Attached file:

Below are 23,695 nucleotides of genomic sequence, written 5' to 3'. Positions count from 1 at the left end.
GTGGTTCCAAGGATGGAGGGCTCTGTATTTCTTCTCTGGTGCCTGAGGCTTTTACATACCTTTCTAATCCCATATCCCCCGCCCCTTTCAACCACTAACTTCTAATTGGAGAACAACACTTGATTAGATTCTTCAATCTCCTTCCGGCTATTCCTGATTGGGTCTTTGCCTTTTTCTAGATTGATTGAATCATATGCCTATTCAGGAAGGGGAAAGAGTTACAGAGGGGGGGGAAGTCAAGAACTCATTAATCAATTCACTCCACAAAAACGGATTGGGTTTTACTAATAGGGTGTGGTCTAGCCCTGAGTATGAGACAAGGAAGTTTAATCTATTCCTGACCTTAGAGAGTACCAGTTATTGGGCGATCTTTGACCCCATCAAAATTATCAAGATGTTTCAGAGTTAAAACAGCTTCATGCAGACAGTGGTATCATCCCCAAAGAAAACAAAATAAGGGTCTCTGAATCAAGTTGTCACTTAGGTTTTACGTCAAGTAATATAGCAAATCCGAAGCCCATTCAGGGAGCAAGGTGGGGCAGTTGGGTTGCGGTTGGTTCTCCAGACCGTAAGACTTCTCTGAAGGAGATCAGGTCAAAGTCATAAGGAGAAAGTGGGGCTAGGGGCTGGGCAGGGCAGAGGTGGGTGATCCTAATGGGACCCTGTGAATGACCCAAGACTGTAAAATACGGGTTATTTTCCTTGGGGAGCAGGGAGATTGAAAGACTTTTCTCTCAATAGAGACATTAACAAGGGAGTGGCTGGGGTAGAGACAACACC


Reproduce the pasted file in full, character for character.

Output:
Below are 23,695 nucleotides of genomic sequence, written 5' to 3'. Positions count from 1 at the left end.
GTGGTTCCAAGGATGGAGGGCTCTGTATTTCTTCTCTGGTGCCTGAGGCTTTTACATACCTTTCTAATCCCATATCCCCCGCCCCTTTCAACCACTAACTTCTAATTGGAGAACAACACTTGATTAGATTCTTCAATCTCCTTCCGGCTATTCCTGATTGGGTCTTTGCCTTTTTCTAGATTGATTGAATCATATGCCTATTCAGGAAGGGGAAAGAGTTACAGAGGGGGGGGAAGTCAAGAACTCATTAATCAATTCACTCCACAAAAACGGATTGGGTTTTACTAATAGGGTGTGGTCTAGCCCTGAGTATGAGACAAGGAAGTTTAATCTATTCCTGACCTTAGAGAGTACCAGTTATTGGGCGATCTTTGACCCCATCAAAATTATCAAGATGTTTCAGAGTTAAAACAGCTTCATGCAGACAGTGGTATCATCCCCAAAGAAAACAAAATAAGGGTCTCTGAATCAAGTTGTCACTTAGGTTTTACGTCAAGTAATATAGCAAATCCGAAGCCCATTCAGGGAGCAAGGTGGGGCAGTTGGGTTGCGGTTGGTTCTCCAGACCGTAAGACTTCTCTGAAGGAGATCAGGTCAAAGTCATAAGGAGAAAGTGGGGCTAGGGGCTGGGCAGGGCAGAGGTGGGTGATCCTAATGGGACCCTGTGAATGACCCAAGACTGTAAAATACGGGTTATTTTCCTTGGGGAGCAGGGAGATTGAAAGACTTTTCTCTCAATAGAGACATTAACAAGGGAGTGGCTGGGGTAGAGACAACACC